That is often a question I will ask a client to get the ball rolling–a question I have been asked many times too. People tend to process visually based off of what we see in the world. The majority of humans, around 65%, are visual learners. What is seen is a great way to share information. This visual experience can sometime be mysterious when trying to understand minimalistic design concepts coming from a creative department.
Not everyone thinks visually (Really? Who knew?). This can be a challenge for a designer when developing something to be seen. The concept of explaining a design is not as simple as it sounds. It has been said many times, “A picture is worth a thousand words,” but a thousand words from me still may not convey the same thing a sketch on a napkin would.
A long time ago when I was young in my career, someone said to me, “I’ll know it when I see it.” While that statement helped me little initially, it did help me to understand one thing–If you have eyes, you receive visual information. And that input helps make the final decision. Getting what a client wants or needs is a result of research, analysis, and experience. Creating a layout that surprises, shocks, inspires or initiates thought is the desired result in any given design project.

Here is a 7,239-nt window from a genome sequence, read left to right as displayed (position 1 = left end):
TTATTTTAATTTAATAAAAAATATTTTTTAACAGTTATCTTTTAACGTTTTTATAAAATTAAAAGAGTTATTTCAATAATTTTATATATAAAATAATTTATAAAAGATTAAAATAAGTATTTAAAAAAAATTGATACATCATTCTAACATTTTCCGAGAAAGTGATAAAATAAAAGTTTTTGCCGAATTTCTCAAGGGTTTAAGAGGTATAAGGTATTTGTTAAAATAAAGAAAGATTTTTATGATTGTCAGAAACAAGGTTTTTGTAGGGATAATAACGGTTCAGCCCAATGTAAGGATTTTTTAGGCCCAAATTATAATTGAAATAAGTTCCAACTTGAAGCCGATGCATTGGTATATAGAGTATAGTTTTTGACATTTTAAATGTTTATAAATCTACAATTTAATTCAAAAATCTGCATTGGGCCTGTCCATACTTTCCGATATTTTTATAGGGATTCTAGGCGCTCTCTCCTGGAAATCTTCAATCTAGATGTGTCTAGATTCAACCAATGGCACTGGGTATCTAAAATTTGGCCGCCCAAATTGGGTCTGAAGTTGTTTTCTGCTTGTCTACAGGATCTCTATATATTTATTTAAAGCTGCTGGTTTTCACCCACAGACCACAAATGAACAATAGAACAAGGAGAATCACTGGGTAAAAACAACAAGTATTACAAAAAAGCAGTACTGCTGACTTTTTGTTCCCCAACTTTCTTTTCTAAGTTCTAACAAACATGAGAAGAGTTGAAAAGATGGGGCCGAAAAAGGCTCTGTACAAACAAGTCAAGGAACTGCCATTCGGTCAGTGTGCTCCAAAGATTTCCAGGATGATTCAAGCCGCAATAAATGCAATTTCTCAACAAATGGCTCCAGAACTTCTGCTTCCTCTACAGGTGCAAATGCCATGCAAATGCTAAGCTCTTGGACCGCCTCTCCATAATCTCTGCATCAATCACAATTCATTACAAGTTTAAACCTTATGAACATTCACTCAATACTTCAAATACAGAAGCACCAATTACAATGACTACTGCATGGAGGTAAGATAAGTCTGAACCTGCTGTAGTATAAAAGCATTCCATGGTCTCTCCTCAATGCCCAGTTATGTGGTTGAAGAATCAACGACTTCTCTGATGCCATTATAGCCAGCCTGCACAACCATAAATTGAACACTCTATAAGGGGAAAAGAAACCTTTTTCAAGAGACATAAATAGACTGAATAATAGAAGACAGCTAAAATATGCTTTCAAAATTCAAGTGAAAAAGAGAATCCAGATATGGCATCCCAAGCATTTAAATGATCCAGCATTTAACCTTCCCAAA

Sometimes a client may not know what they need, however, it is amazing when presented with an option, they can [usually] put a finger on it immediately and say “Yes that’s what I am looking for” or “No, I don’t like that.” The most important aspect of this process is not the approval, but the engagement of getting someone thinking and responding. It allows both parties to engage and be more productive.
How you design information can have a big impact when it is viewed. Often a really good design looks like it has not received a great deal of attention (i.e. looks basic, simple). Little does the viewer know how many minute adjustments were made, or how much time was used to polish the final product. They just look and say “yes.” A good design often calls little attention and leaves the viewer to consume the visual information with ease.
I have worked on visual translating to help a client in this creation process. It is not something complex. It can start with some very simple questions. Questions like “Blue like the sky or like a blueberry?” or “What is the one thing you are trying to explain to your potential customers?” Direct questions engage the mind and help point the designers in a more accurate direction.
Designing, like any other process, can be a straight shot or a winding path. When done with skill the end result will be a success. Getting there together with the client, is a greater success!